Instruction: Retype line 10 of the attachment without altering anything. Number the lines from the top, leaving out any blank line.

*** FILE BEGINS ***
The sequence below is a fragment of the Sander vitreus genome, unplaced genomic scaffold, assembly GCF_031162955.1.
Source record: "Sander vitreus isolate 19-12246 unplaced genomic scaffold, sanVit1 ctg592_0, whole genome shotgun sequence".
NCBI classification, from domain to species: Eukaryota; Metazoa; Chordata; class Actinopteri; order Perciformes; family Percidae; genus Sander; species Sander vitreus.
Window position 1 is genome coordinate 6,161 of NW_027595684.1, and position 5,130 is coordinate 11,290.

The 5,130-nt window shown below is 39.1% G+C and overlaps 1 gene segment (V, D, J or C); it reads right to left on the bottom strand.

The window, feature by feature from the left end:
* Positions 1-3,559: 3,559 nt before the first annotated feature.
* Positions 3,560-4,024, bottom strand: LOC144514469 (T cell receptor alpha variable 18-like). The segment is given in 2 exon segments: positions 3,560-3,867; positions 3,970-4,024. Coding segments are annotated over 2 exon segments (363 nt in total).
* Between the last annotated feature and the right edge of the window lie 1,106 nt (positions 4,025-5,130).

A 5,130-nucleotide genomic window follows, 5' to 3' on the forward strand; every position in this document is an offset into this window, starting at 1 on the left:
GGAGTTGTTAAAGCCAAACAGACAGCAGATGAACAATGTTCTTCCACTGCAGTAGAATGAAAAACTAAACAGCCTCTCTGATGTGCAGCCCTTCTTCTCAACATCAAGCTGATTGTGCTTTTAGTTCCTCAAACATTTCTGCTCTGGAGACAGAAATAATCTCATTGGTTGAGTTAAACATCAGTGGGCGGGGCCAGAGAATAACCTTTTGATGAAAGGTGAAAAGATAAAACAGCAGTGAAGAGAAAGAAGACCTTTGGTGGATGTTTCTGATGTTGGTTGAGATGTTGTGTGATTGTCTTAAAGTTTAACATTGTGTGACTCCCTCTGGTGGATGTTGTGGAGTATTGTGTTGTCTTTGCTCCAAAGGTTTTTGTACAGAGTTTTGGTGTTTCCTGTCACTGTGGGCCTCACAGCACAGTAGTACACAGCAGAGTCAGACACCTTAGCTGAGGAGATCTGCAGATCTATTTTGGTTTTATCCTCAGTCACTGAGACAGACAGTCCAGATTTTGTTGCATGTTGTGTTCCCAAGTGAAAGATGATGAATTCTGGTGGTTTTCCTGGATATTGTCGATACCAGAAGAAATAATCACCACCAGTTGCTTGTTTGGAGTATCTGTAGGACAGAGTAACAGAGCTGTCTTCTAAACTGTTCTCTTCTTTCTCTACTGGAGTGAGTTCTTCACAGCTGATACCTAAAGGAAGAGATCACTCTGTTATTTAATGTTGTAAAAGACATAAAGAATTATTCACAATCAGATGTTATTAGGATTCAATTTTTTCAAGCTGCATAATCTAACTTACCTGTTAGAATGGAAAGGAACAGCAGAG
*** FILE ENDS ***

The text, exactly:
A 5,130-nucleotide genomic window follows, 5' to 3' on the forward strand; every position in this document is an offset into this window, starting at 1 on the left: